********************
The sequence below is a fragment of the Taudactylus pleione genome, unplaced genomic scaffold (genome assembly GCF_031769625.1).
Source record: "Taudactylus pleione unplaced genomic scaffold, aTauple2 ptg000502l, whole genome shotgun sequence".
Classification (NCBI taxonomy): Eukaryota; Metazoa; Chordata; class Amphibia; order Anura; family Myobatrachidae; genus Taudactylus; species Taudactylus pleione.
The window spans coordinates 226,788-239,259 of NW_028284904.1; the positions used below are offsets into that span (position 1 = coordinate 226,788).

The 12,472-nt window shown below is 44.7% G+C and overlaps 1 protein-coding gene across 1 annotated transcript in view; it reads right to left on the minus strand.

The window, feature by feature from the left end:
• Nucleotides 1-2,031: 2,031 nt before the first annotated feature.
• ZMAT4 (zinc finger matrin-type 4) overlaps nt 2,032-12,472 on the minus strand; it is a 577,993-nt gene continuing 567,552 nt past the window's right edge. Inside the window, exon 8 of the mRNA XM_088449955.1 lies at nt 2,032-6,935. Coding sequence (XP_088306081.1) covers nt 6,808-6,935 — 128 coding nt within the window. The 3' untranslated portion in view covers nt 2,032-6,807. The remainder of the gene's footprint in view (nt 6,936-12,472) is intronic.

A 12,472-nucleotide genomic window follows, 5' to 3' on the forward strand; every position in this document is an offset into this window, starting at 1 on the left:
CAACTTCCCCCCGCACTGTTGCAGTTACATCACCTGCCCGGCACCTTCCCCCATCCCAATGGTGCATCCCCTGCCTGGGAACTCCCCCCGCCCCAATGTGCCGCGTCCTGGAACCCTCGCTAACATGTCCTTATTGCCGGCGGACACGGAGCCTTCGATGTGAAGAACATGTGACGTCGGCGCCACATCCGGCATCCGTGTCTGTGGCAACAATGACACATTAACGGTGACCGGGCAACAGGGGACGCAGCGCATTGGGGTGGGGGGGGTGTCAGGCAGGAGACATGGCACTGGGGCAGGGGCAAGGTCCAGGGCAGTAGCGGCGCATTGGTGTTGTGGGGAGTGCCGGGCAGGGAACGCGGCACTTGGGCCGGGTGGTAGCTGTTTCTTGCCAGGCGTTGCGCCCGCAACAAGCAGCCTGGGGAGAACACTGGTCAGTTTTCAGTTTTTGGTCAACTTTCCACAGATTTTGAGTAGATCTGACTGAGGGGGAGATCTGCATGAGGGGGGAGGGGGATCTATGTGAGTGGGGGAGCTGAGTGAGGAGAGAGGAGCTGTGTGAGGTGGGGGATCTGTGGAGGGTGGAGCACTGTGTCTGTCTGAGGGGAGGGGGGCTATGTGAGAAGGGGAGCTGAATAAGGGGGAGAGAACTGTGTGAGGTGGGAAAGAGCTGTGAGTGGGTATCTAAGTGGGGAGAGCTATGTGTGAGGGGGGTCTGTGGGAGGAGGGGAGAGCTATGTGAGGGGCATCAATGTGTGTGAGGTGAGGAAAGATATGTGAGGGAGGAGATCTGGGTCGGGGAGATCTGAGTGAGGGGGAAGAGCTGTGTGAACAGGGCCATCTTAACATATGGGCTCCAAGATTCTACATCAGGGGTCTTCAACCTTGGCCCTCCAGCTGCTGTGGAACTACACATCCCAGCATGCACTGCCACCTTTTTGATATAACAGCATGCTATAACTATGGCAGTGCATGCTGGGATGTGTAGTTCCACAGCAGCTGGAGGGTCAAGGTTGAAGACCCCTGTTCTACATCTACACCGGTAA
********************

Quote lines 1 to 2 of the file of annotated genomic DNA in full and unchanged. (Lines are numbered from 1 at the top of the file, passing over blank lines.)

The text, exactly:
The sequence below is a fragment of the Taudactylus pleione genome, unplaced genomic scaffold (genome assembly GCF_031769625.1).
Source record: "Taudactylus pleione unplaced genomic scaffold, aTauple2 ptg000502l, whole genome shotgun sequence".